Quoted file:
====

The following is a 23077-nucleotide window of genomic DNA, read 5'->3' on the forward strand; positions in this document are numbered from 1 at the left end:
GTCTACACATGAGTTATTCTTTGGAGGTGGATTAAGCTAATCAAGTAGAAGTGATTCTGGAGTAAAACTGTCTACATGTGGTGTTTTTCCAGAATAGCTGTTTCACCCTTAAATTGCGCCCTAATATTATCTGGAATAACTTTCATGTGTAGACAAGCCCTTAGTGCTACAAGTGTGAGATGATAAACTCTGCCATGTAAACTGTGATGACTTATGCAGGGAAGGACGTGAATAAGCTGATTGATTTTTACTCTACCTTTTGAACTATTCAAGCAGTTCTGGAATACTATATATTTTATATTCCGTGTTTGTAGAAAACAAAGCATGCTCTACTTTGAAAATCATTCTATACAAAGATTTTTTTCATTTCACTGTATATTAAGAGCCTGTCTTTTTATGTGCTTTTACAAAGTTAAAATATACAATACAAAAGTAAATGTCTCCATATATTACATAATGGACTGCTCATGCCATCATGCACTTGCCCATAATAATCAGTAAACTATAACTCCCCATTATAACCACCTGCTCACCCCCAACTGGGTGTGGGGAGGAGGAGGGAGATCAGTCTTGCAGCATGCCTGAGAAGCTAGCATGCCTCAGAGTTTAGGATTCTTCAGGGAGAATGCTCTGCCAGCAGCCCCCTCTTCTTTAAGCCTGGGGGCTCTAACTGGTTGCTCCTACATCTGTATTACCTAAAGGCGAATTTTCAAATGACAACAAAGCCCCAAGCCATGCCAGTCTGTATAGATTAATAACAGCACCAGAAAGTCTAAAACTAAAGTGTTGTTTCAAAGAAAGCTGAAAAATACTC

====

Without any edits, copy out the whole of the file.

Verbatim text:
The following is a 23077-nucleotide window of genomic DNA, read 5'->3' on the forward strand; positions in this document are numbered from 1 at the left end:
GTCTACACATGAGTTATTCTTTGGAGGTGGATTAAGCTAATCAAGTAGAAGTGATTCTGGAGTAAAACTGTCTACATGTGGTGTTTTTCCAGAATAGCTGTTTCACCCTTAAATTGCGCCCTAATATTATCTGGAATAACTTTCATGTGTAGACAAGCCCTTAGTGCTACAAGTGTGAGATGATAAACTCTGCCATGTAAACTGTGATGACTTATGCAGGGAAGGACGTGAATAAGCTGATTGATTTTTACTCTACCTTTTGAACTATTCAAGCAGTTCTGGAATACTATATATTTTATATTCCGTGTTTGTAGAAAACAAAGCATGCTCTACTTTGAAAATCATTCTATACAAAGATTTTTTTCATTTCACTGTATATTAAGAGCCTGTCTTTTTATGTGCTTTTACAAAGTTAAAATATACAATACAAAAGTAAATGTCTCCATATATTACATAATGGACTGCTCATGCCATCATGCACTTGCCCATAATAATCAGTAAACTATAACTCCCCATTATAACCACCTGCTCACCCCCAACTGGGTGTGGGGAGGAGGAGGGAGATCAGTCTTGCAGCATGCCTGAGAAGCTAGCATGCCTCAGAGTTTAGGATTCTTCAGGGAGAATGCTCTGCCAGCAGCCCCCTCTTCTTTAAGCCTGGGGGCTCTAACTGGTTGCTCCTACATCTGTATTACCTAAAGGCGAATTTTCAAATGACAACAAAGCCCCAAGCCATGCCAGTCTGTATAGATTAATAACAGCACCAGAAAGTCTAAAACTAAAGTGTTGTTTCAAAGAAAGCTGAAAAATACTC